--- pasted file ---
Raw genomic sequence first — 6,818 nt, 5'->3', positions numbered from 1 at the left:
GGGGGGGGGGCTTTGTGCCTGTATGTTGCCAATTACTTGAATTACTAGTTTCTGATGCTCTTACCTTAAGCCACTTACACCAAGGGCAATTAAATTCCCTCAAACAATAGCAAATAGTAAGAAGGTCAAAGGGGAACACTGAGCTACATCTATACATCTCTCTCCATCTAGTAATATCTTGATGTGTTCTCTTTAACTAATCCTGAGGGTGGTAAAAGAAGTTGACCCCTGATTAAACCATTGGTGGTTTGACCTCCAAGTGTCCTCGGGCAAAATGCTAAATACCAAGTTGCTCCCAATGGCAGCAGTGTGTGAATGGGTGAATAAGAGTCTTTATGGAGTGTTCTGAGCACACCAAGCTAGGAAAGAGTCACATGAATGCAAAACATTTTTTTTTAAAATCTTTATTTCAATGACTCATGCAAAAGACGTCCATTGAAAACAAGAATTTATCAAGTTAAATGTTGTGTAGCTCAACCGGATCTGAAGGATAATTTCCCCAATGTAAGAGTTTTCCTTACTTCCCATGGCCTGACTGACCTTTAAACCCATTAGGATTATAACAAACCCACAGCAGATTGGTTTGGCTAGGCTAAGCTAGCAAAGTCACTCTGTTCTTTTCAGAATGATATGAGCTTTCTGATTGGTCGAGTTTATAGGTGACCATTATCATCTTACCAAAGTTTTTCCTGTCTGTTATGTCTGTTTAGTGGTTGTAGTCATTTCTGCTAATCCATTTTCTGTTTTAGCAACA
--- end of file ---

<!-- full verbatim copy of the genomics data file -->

Raw genomic sequence first — 6,818 nt, 5'->3', positions numbered from 1 at the left:
GGGGGGGGGGCTTTGTGCCTGTATGTTGCCAATTACTTGAATTACTAGTTTCTGATGCTCTTACCTTAAGCCACTTACACCAAGGGCAATTAAATTCCCTCAAACAATAGCAAATAGTAAGAAGGTCAAAGGGGAACACTGAGCTACATCTATACATCTCTCTCCATCTAGTAATATCTTGATGTGTTCTCTTTAACTAATCCTGAGGGTGGTAAAAGAAGTTGACCCCTGATTAAACCATTGGTGGTTTGACCTCCAAGTGTCCTCGGGCAAAATGCTAAATACCAAGTTGCTCCCAATGGCAGCAGTGTGTGAATGGGTGAATAAGAGTCTTTATGGAGTGTTCTGAGCACACCAAGCTAGGAAAGAGTCACATGAATGCAAAACATTTTTTTTTAAAATCTTTATTTCAATGACTCATGCAAAAGACGTCCATTGAAAACAAGAATTTATCAAGTTAAATGTTGTGTAGCTCAACCGGATCTGAAGGATAATTTCCCCAATGTAAGAGTTTTCCTTACTTCCCATGGCCTGACTGACCTTTAAACCCATTAGGATTATAACAAACCCACAGCAGATTGGTTTGGCTAGGCTAAGCTAGCAAAGTCACTCTGTTCTTTTCAGAATGATATGAGCTTTCTGATTGGTCGAGTTTATAGGTGACCATTATCATCTTACCAAAGTTTTTCCTGTCTGTTATGTCTGTTTAGTGGTTGTAGTCATTTCTGCTAATCCATTTTCTGTTTTAGCAACA